Not in the context of mechanics, but in the pursuit of our ideal story/life, we apply SA by seeking randomness and incorporating them into our lives, be it novel experiences and encounters, until we've arrived at the highest level of personal (and subjective) satisfaction. A form of such interpretation and application is explored in "Algorithms of Human Decision Making".
In looking at an individual's lifespan, this method is an interesting generalization to describe novelty-seeking behaviour and how and when we decide to settle. It makes me wonder, however, whether this heuristic takes into account how, in reality and within this differently applied context, the global optimum may potentially be fleeting, mostly because there may be unexpected and unpredictable future values that may overtake the once-deemed global optimum, converting it to the local optimum. Perhaps, then, this application is only a loose heuristic, valid up to the point in which we are certain about the future or in the case that we are willing to reject all future values to have any weight in the current status quo once that ideal optimum has been reached.
Regardless, it's an interesting analogy, translating the local maximum to mean happiness and satisfaction, with continuous pursuits in between for the next best thing, and the global maximum to possibly mean one's fulfillment in life.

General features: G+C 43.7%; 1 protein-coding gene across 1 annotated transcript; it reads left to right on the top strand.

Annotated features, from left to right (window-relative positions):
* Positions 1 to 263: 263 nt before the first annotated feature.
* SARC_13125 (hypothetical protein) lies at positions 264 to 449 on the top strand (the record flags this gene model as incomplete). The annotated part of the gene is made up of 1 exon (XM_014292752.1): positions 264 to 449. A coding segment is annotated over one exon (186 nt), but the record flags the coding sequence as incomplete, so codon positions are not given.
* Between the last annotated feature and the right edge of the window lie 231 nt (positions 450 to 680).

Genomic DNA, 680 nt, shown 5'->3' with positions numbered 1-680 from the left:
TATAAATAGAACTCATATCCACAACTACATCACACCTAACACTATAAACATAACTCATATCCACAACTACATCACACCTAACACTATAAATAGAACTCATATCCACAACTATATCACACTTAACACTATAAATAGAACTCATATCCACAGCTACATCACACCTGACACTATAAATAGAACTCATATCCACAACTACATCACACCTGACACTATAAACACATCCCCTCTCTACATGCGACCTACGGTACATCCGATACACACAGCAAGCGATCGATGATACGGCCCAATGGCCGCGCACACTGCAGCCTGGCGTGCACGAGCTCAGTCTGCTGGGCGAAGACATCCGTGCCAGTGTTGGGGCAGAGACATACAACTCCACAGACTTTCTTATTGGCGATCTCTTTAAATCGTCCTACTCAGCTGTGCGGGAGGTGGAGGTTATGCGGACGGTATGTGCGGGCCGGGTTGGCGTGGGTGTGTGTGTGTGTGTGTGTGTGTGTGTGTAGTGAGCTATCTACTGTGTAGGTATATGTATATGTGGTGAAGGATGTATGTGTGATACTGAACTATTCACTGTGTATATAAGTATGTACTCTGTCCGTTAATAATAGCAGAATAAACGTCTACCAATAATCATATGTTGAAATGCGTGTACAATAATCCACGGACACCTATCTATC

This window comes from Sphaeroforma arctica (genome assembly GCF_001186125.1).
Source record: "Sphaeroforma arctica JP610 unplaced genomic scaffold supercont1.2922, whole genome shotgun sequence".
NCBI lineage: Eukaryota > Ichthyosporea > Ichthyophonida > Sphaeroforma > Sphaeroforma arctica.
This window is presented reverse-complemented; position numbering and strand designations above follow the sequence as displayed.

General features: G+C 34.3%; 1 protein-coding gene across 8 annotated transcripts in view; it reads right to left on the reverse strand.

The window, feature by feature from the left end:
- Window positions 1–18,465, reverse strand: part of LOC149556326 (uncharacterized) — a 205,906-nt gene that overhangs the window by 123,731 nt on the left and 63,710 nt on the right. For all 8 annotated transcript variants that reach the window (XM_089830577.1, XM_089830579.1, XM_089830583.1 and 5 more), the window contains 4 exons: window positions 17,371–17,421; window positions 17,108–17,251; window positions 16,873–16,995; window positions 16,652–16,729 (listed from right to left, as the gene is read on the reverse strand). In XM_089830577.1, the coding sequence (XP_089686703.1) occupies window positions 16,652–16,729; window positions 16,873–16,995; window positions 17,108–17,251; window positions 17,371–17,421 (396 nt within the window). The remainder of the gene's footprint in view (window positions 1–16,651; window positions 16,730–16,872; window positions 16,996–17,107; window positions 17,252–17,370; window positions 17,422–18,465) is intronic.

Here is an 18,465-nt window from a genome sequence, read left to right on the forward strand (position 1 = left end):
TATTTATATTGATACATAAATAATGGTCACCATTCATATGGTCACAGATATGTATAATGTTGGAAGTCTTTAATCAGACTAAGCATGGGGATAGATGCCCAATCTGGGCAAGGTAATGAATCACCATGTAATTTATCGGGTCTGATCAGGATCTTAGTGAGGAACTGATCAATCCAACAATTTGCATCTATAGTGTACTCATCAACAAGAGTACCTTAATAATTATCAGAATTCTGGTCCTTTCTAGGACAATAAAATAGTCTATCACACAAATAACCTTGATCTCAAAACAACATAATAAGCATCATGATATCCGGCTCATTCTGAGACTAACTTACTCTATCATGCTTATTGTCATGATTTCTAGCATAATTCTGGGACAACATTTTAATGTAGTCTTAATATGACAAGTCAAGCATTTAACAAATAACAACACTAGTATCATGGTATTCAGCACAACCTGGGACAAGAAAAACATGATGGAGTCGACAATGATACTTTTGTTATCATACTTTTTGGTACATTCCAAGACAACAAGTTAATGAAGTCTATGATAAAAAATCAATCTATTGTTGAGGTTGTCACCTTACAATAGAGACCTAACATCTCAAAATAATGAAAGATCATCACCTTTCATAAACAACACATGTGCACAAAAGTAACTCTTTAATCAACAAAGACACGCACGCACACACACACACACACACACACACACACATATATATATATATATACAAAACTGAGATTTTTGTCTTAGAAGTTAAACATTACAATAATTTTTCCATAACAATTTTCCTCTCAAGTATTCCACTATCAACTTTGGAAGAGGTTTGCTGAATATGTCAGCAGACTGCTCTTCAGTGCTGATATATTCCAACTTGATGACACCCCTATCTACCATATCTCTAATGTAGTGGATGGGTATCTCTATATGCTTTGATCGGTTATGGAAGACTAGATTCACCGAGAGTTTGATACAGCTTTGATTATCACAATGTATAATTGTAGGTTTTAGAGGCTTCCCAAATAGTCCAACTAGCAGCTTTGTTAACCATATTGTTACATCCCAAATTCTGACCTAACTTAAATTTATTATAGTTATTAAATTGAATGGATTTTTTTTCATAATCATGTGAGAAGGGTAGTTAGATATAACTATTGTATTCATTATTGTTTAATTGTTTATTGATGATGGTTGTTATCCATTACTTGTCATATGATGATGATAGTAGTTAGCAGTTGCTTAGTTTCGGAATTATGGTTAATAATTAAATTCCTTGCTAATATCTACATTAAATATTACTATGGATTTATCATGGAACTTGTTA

We often come across the question "Are you fulfilled?". This question may mean different things at different cross-sections in life. For example, if you answered yes, and you've lived 25% of your life, it's quite possible that you're thinking you've reached the global maximum, but you may find yourself in the process of searching again, unless you've absolutely decided for yourself that you are settling at that quarter life point and intend to live the remainder 75% of your life stagnant. which is rather sad. This cross section is different compared to having answered yes at the 75% life-lived point. If you've answered no, then keep on searching.
At the 100% life-lived point (and I mostly refer to the lives of those who didn't have their life cut short), we all may face the question "Did you live a fulfilled life?". While we hope that everyone at this stage in life answers yes, it's highly possible that upon reflection, individuals may answer with a no. What this may mean is that, in converting our levels of life satisfaction into data points, we may leave this Earth believing that there were better points to reach, and there is no longer time to obtain those points.
But maybe the whole interpretation of how satisfied one is with life is so subjective, that plotting datapoints to determine local and global maximas as a representation of one's level of happiness and fulfilment is, from the get-go, flawed. The frequency, height and amplitude of the peaks may certainly tell you something about a person's search for and interaction with happiness/fulfilment, but these data points do not tell you how an individual internally comes to terms with these life events. The objective accomplishes only so much.